Arguably the most stunning car at this week's Frankfurt Motor Show was the Porsche Mission E, a low, sleek all-electric sport sedan that is likely to go into production within three or four years.
It stole much of the limelight from the other all-electric debut, the Audi e-tron Quattro Concept, a lightly disguised version of what will become the Audi Q6 sporty crossover utility vehicle offered with a variety of powertrains.
But the Porsche was the more important, so it's worth looking at what it represents for the industry, for electric cars, and for electric-car startup Tesla Motors.
DON'T MISS: How Audi, BMW & Mercedes Plan To Compete With Tesla--And Why (Dec 2014)
Porsche was arguably the prestige carmaker most startled by the late 2012 arrival of the Tesla Model S.
That electric luxury sedan was lauded not only in the U.S.--by buyers and media alike--but also by the German automotive press, which suggested it offered a combination of qualities no German maker could duplicate.
For the three companies (BMW, Daimler, and VW Group's Audi) that are used to dominating the high end of the world's car market, that was deeply, profoundly unsettling.
Audi e-tron quattro concept, 2015 Frankfurt Auto ShowEnlarge Photo
And once they tested the Model S, and realized that it delivered on the promise of a good-looking, smooth, fast sedan that happened to run entirely on electricity, those three makers set about figuring out what to do about it.
The answers have varied from maker to maker.
BMW is by far the most advanced in electric-car technology, with billions of dollars invested in new technology ranging from carbon-fiber reinforced plastic (CFRP) body shells to a complete toolkit of electric-drive components.
But thus far BMW's two offerings are both in niche markets: the small battery-electric i3 city car, with 81 miles of range and oddball rear doors, and the sexy i8 gull-winged plug-in hybrid sport coupe, starting at $135,000.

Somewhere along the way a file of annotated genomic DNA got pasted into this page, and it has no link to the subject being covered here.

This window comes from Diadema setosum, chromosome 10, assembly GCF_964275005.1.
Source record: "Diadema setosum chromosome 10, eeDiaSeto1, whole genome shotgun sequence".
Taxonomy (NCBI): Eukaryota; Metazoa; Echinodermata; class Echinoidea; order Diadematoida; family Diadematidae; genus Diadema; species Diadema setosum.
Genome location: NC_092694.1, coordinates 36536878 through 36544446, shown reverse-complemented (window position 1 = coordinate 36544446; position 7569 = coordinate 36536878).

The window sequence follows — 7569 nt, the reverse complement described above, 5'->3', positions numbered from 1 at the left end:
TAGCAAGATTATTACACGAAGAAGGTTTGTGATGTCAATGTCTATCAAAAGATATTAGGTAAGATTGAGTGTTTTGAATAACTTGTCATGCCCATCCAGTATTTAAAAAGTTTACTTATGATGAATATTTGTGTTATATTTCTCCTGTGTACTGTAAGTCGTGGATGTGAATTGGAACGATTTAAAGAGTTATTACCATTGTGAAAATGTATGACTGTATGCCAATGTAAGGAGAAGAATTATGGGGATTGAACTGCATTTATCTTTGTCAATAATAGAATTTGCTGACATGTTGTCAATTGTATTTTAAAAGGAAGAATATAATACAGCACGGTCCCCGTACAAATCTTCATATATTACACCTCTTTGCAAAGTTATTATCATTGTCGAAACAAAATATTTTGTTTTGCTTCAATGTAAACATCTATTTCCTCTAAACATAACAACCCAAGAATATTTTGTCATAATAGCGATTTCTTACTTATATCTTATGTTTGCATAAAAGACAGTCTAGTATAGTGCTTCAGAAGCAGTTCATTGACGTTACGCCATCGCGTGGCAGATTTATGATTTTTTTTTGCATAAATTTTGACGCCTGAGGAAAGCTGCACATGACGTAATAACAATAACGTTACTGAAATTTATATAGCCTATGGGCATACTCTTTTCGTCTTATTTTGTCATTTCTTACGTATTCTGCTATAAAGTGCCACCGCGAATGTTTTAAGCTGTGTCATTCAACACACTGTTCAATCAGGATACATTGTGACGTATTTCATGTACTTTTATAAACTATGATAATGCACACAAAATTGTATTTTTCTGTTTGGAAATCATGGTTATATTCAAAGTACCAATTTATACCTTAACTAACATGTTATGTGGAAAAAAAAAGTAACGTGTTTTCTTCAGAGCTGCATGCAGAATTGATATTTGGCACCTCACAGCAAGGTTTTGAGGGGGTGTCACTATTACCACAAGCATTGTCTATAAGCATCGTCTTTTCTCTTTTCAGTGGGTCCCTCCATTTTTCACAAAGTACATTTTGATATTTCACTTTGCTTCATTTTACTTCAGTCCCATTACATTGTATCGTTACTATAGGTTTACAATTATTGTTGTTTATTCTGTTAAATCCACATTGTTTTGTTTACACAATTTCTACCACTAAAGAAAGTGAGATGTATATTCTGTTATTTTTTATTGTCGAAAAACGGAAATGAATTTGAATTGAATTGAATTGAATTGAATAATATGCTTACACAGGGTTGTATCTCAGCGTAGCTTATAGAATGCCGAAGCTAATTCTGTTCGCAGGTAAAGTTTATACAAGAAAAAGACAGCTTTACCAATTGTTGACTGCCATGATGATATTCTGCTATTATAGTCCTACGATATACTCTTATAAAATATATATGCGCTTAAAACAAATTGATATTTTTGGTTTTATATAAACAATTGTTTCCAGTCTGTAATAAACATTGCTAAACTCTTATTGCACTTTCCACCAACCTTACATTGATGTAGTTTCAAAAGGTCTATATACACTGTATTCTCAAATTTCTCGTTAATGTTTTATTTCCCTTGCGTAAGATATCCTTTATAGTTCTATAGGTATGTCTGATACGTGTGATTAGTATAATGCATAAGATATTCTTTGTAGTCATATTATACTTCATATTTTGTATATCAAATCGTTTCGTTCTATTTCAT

With its clever optional range-extending engine, the i3 REx can achieve about 150 miles of range--albeit with some performance limitations.
But neither BMW competes directly against the Model S sedan or upcoming Model X crossover.
2015 Smart Fortwo Electric DriveEnlarge Photo
Daimler now offers the tiny Smart ForTwo Electric Drive and the low-volume Mercedes-Benz B-Class Electric Drive.
It is rumored to be developing a new line of electric-drive vehicles on a dedicated "EcoChic" platform, but those apparently will not arrive until 2018 or even later.
Thomas Weber, the Daimler board member in charge of car development, told reporters at the show that the company would introduce a different kind of battery-electric vehicle with 250 miles of range.
It would be, he said, "unique" and "emotional"--and it might arrive sometime in 2018.
Finally, there's VW Group, which is steadily spreading plug-in hybrid versions across its model range--from Golf compacts to Bentley SUVs.
Audi will have its Q6 e-tron electric crossover, more or less competing against the Tesla Model X, as well as several plug-in hybrids, including the 2016 Audi A3 Sportback e-tron.